The risks posed “could be systematic,” Carney warned. Regulators take liquidity crunches seriously as they were one of the major problems during the financial crisis, both for short-term bank financing and in the mortgage-backed securities market.

‘A square peg in a round hole’

Bank of England Deputy Governor Andrew Bailey speaks during a panel at the Bank of England's Open Forum 2015 conference on financial regulation, in London, Britain November 11, 2015. REUTERS/Suzanne Plunkett
FCA CEO Andrew Bailey. Photo: REUTERS/Suzanne Plunkett

The FCA’s chief executive and chairman were quizzed by MPs about the Woodford fund suspension earlier this week and insisted the incident was a failure of the rules rather than the regulator.

The FCA has launched a formal investigation into the Woodford case and has also been looking at the issue of fund liquidity since 2016. But Sayers warned the FCA’s guidance so far means the “expected impact will be more frequent suspensions,” which would harm both the industry and consumers.

Sayers said the FCA appears to be focused on “changing requirements for open-ended funds’ liquidity and redemption arrangements,” which is “forc[ing] a square peg into a round hole, rather than questioning if the overall approach is correct.”

He argued the FCA should make new rules requiring investment funds that deal in illiquid assets to be closed ended. Closed ended funds separate share price from underlying investment pools, meaning “trading has no impact on the composition of the underlying portfolio.”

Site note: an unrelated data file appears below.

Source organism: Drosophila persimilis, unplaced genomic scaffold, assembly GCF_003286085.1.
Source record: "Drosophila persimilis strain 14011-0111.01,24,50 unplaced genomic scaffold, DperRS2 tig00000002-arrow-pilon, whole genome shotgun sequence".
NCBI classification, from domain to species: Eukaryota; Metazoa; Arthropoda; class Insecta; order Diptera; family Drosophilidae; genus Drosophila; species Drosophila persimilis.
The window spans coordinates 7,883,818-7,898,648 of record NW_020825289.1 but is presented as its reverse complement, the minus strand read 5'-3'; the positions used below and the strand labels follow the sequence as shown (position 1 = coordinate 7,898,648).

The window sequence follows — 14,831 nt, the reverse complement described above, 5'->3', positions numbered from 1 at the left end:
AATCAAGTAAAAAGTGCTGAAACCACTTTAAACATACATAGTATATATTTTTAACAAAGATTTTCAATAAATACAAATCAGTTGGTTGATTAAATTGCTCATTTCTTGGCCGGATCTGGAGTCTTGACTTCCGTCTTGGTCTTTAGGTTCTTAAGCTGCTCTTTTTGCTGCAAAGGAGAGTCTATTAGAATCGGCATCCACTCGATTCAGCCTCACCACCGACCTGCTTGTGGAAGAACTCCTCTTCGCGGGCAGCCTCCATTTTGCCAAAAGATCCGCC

“As long as the regulatory debate fails to address the fundamental question of the illiquidity mismatch, problems will inevitably continue, with more frequent suspensions and/or lower returns for investors,” Sayers wrote in his letter.

READ MORE: 'Perfect storm' blamed for scandals like London Capital Finance

The Investment Association, which is the industry group for asset managers, on Wednesday published proposals to create new “long-term assets funds” that would not offer daily liquidity.

Investment Association CEO Chris Cummings said the new structure was “designed to offer a new way to gain sustainable returns from investments in areas such as private companies and infrastructure.”

“Recent events have highlighted the importance of getting this right,” he wrote in the association’s ‘2025 Vision’ report.

In a separate statement on Wednesday, Sayers said it was “a pity that these threats to consumers and financial stability were not explored at yesterday’s select committee hearing with Andrew Bailey.”


Oscar Williams-Grut covers banking, fintech, and finance for Yahoo Finance UK. Follow him on Twitter at @OscarWGrut.